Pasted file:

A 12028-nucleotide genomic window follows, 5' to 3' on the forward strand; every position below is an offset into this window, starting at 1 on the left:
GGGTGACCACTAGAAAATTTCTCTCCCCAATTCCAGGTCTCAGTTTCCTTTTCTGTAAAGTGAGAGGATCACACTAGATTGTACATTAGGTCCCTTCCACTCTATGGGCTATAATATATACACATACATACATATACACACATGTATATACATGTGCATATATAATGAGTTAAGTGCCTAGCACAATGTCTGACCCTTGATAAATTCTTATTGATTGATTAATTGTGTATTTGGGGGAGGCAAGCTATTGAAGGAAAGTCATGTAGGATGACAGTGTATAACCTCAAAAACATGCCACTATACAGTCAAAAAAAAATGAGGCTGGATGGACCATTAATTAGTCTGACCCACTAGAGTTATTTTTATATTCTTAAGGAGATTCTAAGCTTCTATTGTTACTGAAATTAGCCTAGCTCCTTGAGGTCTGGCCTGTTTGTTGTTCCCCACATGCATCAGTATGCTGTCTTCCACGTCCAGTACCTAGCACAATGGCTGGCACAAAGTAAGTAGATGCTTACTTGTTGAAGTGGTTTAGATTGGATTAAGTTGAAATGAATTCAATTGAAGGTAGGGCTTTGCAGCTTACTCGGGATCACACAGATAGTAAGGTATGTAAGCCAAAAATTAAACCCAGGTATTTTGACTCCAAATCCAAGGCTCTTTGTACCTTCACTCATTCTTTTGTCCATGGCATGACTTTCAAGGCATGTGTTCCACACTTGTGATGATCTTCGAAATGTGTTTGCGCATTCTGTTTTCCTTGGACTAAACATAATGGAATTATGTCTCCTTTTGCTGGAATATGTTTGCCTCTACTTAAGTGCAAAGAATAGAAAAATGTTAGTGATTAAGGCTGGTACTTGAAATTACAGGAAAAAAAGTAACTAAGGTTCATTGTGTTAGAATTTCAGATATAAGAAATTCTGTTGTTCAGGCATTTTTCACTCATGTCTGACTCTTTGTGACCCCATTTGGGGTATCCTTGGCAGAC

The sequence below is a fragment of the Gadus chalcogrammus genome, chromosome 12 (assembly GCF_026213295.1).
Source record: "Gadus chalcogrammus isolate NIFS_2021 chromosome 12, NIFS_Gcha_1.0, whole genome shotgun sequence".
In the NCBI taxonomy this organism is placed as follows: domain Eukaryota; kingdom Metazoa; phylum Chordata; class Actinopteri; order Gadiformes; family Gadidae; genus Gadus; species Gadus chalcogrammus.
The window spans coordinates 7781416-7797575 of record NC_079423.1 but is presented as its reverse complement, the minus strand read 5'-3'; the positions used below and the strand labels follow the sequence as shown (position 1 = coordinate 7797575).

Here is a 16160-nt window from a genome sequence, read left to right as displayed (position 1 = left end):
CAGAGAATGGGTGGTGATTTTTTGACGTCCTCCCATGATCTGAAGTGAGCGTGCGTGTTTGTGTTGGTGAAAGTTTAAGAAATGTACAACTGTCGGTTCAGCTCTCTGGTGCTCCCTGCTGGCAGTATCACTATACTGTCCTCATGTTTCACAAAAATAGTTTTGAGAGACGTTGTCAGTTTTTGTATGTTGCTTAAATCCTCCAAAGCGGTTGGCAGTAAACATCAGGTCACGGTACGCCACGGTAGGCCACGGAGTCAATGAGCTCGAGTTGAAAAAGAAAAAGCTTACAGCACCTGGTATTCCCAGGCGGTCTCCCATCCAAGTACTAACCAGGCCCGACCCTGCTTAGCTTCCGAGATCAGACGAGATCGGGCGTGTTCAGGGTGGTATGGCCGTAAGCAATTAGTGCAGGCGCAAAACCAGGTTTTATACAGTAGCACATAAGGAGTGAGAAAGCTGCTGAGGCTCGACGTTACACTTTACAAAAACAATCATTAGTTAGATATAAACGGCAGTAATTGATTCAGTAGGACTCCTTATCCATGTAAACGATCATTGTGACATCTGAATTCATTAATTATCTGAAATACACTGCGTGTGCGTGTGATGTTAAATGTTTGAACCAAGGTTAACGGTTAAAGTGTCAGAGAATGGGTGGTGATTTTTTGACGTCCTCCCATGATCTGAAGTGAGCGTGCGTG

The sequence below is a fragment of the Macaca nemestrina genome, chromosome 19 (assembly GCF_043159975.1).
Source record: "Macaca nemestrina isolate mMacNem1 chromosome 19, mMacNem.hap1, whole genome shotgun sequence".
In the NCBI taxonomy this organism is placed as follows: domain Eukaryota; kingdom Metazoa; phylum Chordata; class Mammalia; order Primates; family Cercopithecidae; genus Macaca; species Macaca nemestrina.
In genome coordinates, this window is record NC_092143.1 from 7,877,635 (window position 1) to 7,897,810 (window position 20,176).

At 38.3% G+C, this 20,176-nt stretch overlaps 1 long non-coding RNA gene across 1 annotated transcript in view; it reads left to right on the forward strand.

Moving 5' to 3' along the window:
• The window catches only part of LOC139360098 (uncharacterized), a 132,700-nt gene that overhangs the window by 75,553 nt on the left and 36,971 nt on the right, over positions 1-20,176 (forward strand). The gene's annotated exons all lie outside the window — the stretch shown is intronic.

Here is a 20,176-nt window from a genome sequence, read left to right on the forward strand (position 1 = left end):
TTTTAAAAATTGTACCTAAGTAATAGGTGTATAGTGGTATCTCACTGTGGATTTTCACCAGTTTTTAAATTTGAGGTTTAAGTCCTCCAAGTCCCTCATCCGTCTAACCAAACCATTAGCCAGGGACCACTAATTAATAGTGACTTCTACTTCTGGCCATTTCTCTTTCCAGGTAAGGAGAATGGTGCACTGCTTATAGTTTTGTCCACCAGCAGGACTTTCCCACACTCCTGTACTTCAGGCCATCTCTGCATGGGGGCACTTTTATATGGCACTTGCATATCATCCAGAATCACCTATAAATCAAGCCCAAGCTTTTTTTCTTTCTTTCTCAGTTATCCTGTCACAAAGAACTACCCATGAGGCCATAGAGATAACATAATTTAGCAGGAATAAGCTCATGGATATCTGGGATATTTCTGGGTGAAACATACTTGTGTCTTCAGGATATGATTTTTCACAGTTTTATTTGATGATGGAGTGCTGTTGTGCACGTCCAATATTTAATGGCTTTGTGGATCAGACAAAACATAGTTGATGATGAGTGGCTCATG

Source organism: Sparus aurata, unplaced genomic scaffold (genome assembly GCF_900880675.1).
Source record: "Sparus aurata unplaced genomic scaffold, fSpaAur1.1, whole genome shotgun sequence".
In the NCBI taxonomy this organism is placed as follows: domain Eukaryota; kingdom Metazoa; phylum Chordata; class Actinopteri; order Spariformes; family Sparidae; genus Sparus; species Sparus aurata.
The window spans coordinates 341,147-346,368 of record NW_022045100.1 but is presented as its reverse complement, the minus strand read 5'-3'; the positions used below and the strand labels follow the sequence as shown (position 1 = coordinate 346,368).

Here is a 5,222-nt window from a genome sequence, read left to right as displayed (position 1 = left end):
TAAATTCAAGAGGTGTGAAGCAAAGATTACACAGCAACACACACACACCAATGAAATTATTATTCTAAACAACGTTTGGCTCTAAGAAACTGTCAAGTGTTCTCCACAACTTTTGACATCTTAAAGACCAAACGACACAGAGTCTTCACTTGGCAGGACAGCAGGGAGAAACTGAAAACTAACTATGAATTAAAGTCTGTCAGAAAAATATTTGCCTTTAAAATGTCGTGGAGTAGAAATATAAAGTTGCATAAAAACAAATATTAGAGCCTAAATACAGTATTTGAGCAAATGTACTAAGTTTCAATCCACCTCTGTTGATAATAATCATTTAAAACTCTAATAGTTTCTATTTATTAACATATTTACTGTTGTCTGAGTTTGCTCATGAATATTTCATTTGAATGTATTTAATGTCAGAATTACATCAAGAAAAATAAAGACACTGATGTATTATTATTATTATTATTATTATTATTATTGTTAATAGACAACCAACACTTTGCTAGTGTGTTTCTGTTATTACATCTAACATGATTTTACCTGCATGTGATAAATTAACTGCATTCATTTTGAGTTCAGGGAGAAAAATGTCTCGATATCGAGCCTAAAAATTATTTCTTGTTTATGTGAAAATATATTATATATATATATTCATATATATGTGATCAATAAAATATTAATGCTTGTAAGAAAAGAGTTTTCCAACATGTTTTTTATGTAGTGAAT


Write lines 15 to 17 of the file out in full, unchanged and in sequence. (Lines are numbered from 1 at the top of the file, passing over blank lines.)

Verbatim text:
• The window catches only part of LOC139360098 (uncharacterized), a 132,700-nt gene that overhangs the window by 75,553 nt on the left and 36,971 nt on the right, over positions 1-20,176 (forward strand). The gene's annotated exons all lie outside the window — the stretch shown is intronic.

Here is a 20,176-nt window from a genome sequence, read left to right on the forward strand (position 1 = left end):
TTTTAAAAATTGTACCTAAGTAATAGGTGTATAGTGGTATCTCACTGTGGATTTTCACCAGTTTTTAAATTTGAGGTTTAAGTCCTCCAAGTCCCTCATCCGTCTAACCAAACCATTAGCCAGGGACCACTAATTAATAGTGACTTCTACTTCTGGCCATTTCTCTTTCCAGGTAAGGAGAATGGTGCACTGCTTATAGTTTTGTCCACCAGCAGGACTTTCCCACACTCCTGTACTTCAGGCCATCTCTGCATGGGGGCACTTTTATATGGCACTTGCATATCATCCAGAATCACCTATAAATCAAGCCCAAGCTTTTTTTCTTTCTTTCTCAGTTATCCTGTCACAAAGAACTACCCATGAGGCCATAGAGATAACATAATTTAGCAGGAATAAGCTCATGGATATCTGGGATATTTCTGGGTGAAACATACTTGTGTCTTCAGGATATGATTTTTCACAGTTTTATTTGATGATGGAGTGCTGTTGTGCACGTCCAATATTTAATGGCTTTGTGGATCAGACAAAACATAGTTGATGATGAGTGGCTCATG